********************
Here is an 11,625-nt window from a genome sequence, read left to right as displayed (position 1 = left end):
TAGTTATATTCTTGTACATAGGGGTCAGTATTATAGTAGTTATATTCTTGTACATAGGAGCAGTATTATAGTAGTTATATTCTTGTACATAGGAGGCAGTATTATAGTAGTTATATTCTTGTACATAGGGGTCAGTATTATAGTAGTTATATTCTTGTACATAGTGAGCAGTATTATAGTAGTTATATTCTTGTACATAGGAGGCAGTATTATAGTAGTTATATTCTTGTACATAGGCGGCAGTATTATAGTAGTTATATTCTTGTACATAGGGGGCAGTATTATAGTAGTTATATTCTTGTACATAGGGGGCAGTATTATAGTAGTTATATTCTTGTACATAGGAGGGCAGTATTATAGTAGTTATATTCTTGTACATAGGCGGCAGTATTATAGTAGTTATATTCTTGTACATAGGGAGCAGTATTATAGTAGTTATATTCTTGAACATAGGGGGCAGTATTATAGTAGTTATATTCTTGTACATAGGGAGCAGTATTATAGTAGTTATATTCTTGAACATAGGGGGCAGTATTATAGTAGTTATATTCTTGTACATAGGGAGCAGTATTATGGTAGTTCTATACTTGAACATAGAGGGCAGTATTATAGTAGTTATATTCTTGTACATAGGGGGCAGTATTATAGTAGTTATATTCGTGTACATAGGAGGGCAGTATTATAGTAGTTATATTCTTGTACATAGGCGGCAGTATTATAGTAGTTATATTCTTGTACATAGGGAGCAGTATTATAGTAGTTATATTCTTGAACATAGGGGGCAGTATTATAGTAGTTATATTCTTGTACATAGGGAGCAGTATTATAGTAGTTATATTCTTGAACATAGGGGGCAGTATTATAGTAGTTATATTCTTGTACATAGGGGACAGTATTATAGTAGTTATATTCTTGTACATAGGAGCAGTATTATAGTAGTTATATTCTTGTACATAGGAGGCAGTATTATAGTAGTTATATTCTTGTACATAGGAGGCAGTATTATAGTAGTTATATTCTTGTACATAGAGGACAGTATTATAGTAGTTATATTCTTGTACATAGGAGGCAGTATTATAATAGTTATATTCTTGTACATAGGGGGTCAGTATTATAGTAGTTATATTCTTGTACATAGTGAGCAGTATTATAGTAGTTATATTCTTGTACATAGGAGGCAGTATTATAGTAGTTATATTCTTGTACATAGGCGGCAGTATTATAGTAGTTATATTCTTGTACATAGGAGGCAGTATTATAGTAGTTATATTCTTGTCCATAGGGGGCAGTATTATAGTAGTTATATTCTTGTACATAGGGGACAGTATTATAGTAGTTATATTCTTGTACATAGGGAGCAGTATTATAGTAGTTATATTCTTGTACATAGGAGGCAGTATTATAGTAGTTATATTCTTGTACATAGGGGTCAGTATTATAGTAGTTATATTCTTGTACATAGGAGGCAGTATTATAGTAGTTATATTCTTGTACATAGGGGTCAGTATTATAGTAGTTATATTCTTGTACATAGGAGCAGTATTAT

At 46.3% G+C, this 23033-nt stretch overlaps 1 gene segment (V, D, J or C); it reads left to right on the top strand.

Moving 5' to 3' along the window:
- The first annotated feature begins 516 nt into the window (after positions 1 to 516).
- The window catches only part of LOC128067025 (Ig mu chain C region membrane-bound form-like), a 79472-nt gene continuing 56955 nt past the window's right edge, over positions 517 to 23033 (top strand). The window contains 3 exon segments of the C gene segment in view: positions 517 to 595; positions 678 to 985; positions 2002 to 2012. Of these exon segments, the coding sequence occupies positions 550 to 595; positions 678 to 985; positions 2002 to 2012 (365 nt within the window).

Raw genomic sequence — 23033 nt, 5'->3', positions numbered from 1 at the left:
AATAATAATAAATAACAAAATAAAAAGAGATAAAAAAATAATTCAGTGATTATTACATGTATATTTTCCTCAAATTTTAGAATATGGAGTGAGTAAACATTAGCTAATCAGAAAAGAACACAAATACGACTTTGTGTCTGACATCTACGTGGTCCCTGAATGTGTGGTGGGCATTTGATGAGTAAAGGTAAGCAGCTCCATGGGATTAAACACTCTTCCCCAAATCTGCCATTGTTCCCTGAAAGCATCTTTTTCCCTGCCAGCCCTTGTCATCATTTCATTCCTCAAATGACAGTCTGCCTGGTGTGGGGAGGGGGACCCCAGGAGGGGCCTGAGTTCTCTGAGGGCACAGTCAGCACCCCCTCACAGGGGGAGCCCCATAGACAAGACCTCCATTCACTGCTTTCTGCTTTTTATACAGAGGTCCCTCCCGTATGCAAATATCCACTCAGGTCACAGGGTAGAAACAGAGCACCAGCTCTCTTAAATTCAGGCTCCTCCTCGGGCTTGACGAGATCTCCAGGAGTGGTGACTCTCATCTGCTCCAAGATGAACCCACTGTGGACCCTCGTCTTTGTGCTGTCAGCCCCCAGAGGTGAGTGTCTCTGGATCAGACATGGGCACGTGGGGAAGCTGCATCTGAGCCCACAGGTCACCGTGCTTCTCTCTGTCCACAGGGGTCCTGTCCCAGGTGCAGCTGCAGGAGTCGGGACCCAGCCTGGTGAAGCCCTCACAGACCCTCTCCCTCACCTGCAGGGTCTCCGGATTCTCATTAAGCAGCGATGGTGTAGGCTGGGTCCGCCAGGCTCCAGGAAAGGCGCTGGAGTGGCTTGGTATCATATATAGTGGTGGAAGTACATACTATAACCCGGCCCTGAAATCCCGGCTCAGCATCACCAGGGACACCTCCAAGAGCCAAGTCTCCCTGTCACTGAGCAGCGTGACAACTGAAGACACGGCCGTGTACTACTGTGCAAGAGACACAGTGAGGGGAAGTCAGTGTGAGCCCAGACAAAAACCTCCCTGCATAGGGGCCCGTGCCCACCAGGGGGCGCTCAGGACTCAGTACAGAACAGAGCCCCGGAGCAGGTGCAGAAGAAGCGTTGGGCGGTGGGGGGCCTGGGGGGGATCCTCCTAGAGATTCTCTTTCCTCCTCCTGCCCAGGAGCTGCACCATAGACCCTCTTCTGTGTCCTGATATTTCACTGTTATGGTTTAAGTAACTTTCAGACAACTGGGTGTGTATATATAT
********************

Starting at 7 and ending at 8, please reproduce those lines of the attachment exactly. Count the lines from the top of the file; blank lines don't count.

Raw genomic sequence — 23033 nt, 5'->3', positions numbered from 1 at the left:
AATAATAATAAATAACAAAATAAAAAGAGATAAAAAAATAATTCAGTGATTATTACATGTATATTTTCCTCAAATTTTAGAATATGGAGTGAGTAAACATTAGCTAATCAGAAAAGAACACAAATACGACTTTGTGTCTGACATCTACGTGGTCCCTGAATGTGTGGTGGGCATTTGATGAGTAAAGGTAAGCAGCTCCATGGGATTAAACACTCTTCCCCAAATCTGCCATTGTTCCCTGAAAGCATCTTTTTCCCTGCCAGCCCTTGTCATCATTTCATTCCTCAAATGACAGTCTGCCTGGTGTGGGGAGGGGGACCCCAGGAGGGGCCTGAGTTCTCTGAGGGCACAGTCAGCACCCCCTCACAGGGGGAGCCCCATAGACAAGACCTCCATTCACTGCTTTCTGCTTTTTATACAGAGGTCCCTCCCGTATGCAAATATCCACTCAGGTCACAGGGTAGAAACAGAGCACCAGCTCTCTTAAATTCAGGCTCCTCCTCGGGCTTGACGAGATCTCCAGGAGTGGTGACTCTCATCTGCTCCAAGATGAACCCACTGTGGACCCTCGTCTTTGTGCTGTCAGCCCCCAGAGGTGAGTGTCTCTGGATCAGACATGGGCACGTGGGGAAGCTGCATCTGAGCCCACAGGTCACCGTGCTTCTCTCTGTCCACAGGGGTCCTGTCCCAGGTGCAGCTGCAGGAGTCGGGACCCAGCCTGGTGAAGCCCTCACAGACCCTCTCCCTCACCTGCAGGGTCTCCGGATTCTCATTAAGCAGCGATGGTGTAGGCTGGGTCCGCCAGGCTCCAGGAAAGGCGCTGGAGTGGCTTGGTATCATATATAGTGGTGGAAGTACATACTATAACCCGGCCCTGAAATCCCGGCTCAGCATCACCAGGGACACCTCCAAGAGCCAAGTCTCCCTGTCACTGAGCAGCGTGACAACTGAAGACACGGCCGTGTACTACTGTGCAAGAGACACAGTGAGGGGAAGTCAGTGTGAGCCCAGACAAAAACCTCCCTGCATAGGGGCCCGTGCCCACCAGGGGGCGCTCAGGACTCAGTACAGAACAGAGCCCCGGAGCAGGTGCAGAAGAAGCGTTGGGCGGTGGGGGGCCTGGGGGGGATCCTCCTAGAGATTCTCTTTCCTCCTCCTGCCCAGGAGCTGCACCATAGACCCTCTTCTGTGTCCTGATATTTCACTGTTATGGTTTAAGTAACTTTCAGACAACTGGGTGTGTATATATAT